• Why will it take forever????It took me a number of weeks in Thai https://chris-thai-student.b...It may be a year or more for German, I don't feel that Randy is advocating an "accept nothing less than perfection" approach at all.Actually there are many mistakes you don't need to make (ever). It is quite possible to start at a point where you are making more (advanced?) mistakes if you get my meaning.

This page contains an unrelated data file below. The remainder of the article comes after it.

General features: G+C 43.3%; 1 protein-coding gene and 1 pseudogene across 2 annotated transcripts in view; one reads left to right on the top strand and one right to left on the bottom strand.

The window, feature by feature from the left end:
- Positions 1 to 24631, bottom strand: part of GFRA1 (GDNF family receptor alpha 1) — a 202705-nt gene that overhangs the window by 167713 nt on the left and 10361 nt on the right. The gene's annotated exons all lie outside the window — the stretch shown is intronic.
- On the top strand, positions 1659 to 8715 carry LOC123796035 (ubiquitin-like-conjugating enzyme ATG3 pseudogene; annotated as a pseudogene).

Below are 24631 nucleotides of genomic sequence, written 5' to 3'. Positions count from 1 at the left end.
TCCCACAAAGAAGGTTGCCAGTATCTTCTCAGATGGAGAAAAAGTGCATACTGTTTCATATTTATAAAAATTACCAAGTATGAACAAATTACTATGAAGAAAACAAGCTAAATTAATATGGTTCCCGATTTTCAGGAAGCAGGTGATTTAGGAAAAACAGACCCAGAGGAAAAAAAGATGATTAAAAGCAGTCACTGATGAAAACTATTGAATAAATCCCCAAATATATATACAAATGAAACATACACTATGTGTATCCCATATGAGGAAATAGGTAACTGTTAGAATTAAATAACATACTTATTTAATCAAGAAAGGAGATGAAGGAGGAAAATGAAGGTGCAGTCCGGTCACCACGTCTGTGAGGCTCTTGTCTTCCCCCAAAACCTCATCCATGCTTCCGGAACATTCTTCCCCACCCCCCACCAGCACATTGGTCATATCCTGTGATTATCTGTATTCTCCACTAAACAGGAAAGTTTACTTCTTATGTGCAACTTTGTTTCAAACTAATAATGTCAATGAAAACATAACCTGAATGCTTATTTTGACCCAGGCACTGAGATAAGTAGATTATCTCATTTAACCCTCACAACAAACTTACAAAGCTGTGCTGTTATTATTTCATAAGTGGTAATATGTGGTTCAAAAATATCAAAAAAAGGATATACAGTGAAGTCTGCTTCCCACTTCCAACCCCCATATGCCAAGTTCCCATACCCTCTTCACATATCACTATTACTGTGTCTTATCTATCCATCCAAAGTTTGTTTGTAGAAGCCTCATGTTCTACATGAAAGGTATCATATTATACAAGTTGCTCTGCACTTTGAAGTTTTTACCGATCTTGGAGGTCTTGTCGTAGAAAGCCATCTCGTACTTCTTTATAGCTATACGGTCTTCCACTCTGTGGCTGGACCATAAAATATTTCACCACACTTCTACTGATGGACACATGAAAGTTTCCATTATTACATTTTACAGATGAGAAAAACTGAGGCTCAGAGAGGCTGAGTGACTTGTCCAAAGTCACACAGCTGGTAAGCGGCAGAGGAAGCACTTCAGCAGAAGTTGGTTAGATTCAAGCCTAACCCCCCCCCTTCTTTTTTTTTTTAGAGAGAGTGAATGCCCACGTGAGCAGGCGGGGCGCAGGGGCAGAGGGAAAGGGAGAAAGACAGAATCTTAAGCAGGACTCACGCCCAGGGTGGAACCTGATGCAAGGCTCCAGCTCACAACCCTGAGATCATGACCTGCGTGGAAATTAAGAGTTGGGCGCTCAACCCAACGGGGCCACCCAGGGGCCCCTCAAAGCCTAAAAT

• That's really the problem, isn't it? When you're learning, everyone treats you with "kid gloves", and you feel like you're doing really well. And sure, that's great for motivation. But eventually, you won't be just starting out learning, and eventually you'll just be the guy nobody wants to talk to, because we can't understand what you're trying to say. Better, I think, to pay more attention to speaking correctly in the beginning and not make it harder on youself later on.